it be include.
Mark Larson, State Fire Marshal, was recognized to answer a question from the
committee. He said that the fire code is adopted by administrative rule, and that he
will adopt the same language in the administrative rules as that which is adopted in
the building code. He also stated that there is no guarantee that the installation of
sprinklers will save money on construction costs. One result may be, however, that
a sprinklered building can be bigger or will require less space between buildings, thus
saving some costs. Mr. Larson said that although some insurance companies do give
a discount for buildings that have sprinklers in place, other companies do not. Rep.
Gagner
added that some insurance companies actually charge a higher premium
because of the possibility of increased water damage from sprinklers.
In response to a committee question, Jennifer Gilliland stated that the legislation is
supported by Boise’s mayor, and that the City of Boise would oppose the legislation
if the exemption language is removed.
MOTION Rep. Douglas moved to send H756 to General Orders, deleting lines 37 through 39
on page 2, and also deleting “and” in the paragraph immediately preceding.
SUBSTITUTE
MOTION
Rep. Deal offered a substitute motion to send H756 to the floor with a DO PASS
recommendation. In support of his motion, Rep. Deal stated that the differences over
this bill represent a turf war, with the cities supporting the legislation and the fire
departments opposing it. He pointed out that locals can still make changes in the
requirements if they wish.

Rep. Cannon expressed support for the substitute motion, saying that this matter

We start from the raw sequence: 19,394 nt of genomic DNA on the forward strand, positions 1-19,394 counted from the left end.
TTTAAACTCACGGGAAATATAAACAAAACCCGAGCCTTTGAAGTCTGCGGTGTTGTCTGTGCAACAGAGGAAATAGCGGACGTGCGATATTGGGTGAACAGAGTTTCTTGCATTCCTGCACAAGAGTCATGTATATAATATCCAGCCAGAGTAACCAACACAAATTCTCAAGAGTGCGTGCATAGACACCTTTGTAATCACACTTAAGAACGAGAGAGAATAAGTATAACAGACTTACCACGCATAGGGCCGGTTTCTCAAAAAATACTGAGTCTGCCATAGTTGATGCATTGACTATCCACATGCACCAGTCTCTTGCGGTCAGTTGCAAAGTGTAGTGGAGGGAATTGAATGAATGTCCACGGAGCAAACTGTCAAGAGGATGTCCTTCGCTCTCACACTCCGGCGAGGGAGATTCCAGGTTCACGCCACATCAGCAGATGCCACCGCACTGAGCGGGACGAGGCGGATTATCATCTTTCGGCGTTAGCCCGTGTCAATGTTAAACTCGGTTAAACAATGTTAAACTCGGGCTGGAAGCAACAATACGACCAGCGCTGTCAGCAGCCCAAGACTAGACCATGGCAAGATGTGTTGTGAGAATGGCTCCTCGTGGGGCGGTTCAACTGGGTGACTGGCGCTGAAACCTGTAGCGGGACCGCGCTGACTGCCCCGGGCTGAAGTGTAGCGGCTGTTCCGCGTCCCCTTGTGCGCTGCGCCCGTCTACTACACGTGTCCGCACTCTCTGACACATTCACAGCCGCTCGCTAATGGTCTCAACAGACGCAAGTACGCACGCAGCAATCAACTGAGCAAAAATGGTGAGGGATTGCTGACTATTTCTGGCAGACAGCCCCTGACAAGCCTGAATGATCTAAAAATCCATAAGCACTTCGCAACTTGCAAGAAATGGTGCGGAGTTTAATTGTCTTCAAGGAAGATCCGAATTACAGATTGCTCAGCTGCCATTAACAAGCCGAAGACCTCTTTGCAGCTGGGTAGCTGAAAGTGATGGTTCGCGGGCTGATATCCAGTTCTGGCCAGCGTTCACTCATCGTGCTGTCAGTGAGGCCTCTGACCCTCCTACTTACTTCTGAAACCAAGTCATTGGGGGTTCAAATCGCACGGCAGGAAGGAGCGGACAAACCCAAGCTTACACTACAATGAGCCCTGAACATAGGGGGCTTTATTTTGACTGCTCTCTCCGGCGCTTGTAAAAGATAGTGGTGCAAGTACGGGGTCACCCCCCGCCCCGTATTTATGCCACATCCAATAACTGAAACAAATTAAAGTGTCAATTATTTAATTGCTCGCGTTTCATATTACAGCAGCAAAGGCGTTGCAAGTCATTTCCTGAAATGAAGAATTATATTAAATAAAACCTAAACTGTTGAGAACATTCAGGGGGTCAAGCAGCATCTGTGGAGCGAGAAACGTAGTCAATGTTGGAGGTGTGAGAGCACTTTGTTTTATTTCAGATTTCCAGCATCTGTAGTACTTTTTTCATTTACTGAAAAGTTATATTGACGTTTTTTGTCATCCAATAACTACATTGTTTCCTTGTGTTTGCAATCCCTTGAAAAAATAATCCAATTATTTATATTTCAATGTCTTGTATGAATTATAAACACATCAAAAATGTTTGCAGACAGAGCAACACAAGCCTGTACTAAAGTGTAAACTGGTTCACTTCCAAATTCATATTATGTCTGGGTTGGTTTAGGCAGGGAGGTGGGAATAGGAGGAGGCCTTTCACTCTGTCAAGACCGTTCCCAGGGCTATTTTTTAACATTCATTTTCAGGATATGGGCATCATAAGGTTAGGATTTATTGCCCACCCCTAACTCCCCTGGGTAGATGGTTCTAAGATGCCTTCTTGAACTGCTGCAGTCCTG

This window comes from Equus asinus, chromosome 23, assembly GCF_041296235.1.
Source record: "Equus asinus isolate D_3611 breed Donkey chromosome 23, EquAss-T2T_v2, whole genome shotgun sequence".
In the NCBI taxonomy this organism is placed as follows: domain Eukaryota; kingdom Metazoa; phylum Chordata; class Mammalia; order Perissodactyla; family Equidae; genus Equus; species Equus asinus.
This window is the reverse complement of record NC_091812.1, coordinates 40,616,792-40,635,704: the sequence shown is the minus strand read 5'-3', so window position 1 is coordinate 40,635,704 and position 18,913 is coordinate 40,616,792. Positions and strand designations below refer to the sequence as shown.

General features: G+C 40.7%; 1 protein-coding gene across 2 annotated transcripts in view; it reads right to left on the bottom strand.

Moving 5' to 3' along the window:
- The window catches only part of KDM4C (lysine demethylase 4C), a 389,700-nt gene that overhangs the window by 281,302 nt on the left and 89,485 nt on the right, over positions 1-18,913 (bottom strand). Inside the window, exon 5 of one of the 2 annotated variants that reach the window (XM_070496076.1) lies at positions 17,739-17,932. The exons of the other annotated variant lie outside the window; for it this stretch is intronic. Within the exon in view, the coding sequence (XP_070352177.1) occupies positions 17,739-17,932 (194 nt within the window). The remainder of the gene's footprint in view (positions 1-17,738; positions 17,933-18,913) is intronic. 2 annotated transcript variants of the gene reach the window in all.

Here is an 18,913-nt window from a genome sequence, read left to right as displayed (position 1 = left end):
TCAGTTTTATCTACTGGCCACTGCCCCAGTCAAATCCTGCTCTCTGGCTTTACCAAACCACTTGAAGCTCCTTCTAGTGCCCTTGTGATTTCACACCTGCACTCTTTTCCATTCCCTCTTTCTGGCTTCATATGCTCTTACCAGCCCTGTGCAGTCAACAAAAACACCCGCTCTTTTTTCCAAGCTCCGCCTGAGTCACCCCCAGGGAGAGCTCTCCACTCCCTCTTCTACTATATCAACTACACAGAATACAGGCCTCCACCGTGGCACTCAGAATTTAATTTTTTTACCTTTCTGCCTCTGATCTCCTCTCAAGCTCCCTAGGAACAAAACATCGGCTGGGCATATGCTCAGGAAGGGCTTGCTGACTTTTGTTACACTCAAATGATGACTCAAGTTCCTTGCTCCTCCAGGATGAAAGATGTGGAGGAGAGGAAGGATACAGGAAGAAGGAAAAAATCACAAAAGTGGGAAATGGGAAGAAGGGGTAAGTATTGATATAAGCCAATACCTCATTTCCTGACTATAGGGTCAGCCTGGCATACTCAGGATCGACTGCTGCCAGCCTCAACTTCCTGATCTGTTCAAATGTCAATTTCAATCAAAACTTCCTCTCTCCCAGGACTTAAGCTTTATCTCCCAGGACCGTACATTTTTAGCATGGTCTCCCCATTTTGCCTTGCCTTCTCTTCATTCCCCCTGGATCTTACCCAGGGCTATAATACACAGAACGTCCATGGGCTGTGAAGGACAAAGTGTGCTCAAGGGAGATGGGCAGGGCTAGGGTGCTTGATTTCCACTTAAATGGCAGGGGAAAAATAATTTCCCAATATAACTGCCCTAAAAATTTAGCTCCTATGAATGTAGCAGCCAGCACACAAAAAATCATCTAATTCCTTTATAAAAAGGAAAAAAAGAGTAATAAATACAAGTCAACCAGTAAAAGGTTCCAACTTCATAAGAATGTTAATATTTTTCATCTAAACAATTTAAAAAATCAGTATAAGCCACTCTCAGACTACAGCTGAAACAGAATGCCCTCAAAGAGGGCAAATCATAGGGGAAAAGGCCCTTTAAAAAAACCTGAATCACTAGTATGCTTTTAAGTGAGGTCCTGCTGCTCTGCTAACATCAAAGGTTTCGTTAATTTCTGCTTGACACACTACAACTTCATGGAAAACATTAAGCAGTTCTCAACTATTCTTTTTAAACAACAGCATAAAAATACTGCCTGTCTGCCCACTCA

needs to be left to local jurisdictions. Rep. Collins stated support for the substitute
motion, saying that the 2003 code represents better law than the 2000 code. He also
expressed opposition to sending H756 to General Orders.

Rep. Henbest stated support for the original motion, primarily because of safety
considerations. Rep. Rydalch pointed out that presently tri-plex and four-plex
buildings are not covered, and this bill does not change that, but that it adds
extensively to the requirements for buildings above that number.

VOTE ON
SUBSTITUTE
MOTION
Chairman Black called for a vote on the substitute motion, to send H756 to the floor
with a DO PASS recommendation. The substitute motion carried on voice vote.
Reps. Eberle, Douglas, and Henbest asked to be recorded as voting against the
substitute motion.
H 757 Rep. Gagner then presented H757, which requires doctor’s offices to disclose
whether they honor an insurance card presented by a patient. They will be required
to disclose whether they are participating physicians, whether they balance bill, and
whether they charge interest. Rep. Gagner said that the $5,000 fine for failure to
disclose was removed from the bill. If the doctor fails to disclose, he will not be able
to balance bill. The bill also takes out emergency health care provisions and doesn’t
force emergency rooms to disclose. The bill also removes indirect health care
providers since the patient normally does not have face-to-face contact with providers
such as radiologists and anesthesiologists. It will be the responsibility of the health
care providers to maintain a site on the internet and a toll-free number with a current
list of contracting providers. This list will also be required to be included in the
company’s regular mailings. Responding to questions from the committee, Rep.
Gagner said that “first contact” would not include a phone conversation but would
mean the first time a patient visits the office.
Julie Taylor, representing Blue Cross of Idaho, testified in opposition to H757. She
stated that there is one important piece missing from the legislation, and that is
whether or not the provider contracts with a specific network. Questions arose as to
whether most people actually know which network they belong to. Ms. Taylor
acknowledged that a patient’s insurance card may or may not contain that information.
Vivian Ransom, clinic administrator for Idaho Sports Medicine, testified in opposition
to H757
, saying that the intent of the legislation is good but that the same end could